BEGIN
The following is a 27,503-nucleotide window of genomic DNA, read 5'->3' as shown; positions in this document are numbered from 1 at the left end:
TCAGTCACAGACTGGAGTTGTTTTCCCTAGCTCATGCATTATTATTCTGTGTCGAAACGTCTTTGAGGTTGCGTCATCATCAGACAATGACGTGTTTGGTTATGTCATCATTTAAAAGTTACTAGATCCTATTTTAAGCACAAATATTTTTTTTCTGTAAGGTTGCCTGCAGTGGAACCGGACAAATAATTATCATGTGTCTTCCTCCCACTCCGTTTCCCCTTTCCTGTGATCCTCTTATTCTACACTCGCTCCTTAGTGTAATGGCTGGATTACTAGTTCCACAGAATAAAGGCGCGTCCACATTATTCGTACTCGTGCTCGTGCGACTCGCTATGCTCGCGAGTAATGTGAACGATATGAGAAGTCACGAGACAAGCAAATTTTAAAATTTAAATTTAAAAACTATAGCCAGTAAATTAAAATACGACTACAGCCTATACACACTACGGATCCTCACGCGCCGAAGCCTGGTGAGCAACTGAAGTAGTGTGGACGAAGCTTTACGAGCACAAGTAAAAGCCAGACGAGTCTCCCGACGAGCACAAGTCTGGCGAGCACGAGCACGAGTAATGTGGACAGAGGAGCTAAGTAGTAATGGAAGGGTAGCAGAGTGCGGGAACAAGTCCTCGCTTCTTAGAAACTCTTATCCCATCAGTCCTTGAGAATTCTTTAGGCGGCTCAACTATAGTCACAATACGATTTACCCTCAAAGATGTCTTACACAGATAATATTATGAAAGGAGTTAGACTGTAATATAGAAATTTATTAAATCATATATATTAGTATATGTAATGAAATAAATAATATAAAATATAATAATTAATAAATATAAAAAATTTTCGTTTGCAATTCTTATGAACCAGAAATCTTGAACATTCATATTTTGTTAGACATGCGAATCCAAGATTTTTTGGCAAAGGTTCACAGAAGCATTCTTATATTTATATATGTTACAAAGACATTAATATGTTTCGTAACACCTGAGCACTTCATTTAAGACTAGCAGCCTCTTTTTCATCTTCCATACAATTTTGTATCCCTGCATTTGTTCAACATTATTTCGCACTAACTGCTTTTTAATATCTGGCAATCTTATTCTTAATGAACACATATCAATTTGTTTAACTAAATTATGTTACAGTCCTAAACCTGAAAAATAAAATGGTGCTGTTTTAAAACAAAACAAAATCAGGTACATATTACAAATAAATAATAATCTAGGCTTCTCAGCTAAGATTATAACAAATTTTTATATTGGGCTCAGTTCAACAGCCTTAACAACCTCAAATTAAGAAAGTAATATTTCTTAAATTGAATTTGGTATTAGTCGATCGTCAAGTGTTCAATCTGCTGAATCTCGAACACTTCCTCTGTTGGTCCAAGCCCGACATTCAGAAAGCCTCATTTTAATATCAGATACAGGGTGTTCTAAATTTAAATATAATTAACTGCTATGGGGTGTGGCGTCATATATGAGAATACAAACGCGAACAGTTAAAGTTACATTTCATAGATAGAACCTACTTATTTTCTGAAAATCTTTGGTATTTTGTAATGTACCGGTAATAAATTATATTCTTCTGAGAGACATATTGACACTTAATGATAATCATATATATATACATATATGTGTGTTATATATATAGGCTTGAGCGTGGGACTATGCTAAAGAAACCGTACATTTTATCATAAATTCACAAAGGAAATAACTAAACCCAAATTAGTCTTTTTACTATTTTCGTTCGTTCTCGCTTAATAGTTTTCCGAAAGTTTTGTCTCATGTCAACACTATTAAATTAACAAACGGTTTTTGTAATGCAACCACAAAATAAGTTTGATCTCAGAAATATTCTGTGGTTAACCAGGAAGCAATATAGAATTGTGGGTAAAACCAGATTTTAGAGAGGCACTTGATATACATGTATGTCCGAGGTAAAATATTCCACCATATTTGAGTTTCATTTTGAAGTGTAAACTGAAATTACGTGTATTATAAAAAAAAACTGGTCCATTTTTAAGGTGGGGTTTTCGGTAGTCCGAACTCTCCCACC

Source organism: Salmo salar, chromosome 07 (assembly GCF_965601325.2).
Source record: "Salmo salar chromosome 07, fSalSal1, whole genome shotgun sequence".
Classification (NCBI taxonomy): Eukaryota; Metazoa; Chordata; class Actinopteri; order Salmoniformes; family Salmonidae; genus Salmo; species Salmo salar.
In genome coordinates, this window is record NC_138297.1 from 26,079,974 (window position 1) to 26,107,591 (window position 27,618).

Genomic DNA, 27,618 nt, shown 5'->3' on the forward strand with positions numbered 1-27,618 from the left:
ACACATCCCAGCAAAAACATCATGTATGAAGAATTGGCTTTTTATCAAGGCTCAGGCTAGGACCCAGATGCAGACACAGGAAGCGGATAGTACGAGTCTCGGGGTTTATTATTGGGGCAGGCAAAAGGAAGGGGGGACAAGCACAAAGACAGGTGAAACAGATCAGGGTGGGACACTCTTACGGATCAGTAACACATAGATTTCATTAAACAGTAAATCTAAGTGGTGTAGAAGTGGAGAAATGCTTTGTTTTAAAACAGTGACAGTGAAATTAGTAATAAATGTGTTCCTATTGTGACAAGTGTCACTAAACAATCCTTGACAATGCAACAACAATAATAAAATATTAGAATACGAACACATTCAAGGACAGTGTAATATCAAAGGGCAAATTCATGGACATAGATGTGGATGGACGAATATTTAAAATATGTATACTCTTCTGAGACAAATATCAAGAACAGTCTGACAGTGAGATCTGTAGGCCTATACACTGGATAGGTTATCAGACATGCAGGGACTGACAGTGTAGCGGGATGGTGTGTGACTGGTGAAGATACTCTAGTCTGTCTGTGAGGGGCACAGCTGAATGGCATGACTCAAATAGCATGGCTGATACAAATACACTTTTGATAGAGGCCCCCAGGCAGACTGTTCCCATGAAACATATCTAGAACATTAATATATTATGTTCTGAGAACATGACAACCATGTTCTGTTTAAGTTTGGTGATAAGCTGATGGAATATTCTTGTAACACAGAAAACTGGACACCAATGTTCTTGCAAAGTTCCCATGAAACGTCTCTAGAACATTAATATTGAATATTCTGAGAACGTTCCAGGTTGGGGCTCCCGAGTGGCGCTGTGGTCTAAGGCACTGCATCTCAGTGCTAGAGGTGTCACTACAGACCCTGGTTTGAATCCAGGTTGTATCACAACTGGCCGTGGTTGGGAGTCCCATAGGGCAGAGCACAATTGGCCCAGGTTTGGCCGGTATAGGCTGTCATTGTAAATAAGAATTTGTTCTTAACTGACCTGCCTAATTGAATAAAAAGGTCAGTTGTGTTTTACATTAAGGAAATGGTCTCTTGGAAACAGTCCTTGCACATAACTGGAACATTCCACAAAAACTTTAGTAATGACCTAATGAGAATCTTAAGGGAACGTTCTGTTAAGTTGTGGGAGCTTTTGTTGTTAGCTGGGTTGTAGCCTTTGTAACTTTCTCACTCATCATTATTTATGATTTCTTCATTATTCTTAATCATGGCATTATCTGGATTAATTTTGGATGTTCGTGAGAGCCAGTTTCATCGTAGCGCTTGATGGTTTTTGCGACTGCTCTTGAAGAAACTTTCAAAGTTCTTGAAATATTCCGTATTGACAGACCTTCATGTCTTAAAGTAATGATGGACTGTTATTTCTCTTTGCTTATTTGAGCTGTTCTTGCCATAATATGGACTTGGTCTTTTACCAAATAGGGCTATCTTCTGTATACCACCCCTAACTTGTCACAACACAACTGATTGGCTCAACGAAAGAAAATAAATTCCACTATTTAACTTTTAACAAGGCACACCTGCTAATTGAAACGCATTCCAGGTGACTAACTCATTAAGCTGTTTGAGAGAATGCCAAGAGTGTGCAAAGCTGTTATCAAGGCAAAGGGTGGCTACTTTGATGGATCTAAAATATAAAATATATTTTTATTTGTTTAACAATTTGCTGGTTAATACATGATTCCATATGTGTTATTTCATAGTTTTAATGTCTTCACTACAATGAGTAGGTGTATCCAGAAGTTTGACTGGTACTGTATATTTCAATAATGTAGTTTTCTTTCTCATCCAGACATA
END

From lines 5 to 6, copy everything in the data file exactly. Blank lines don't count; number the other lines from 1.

Classification (NCBI taxonomy): Eukaryota; Metazoa; Chordata; class Actinopteri; order Salmoniformes; family Salmonidae; genus Salmo; species Salmo salar.
In genome coordinates, this window is record NC_138297.1 from 26,079,974 (window position 1) to 26,107,591 (window position 27,618).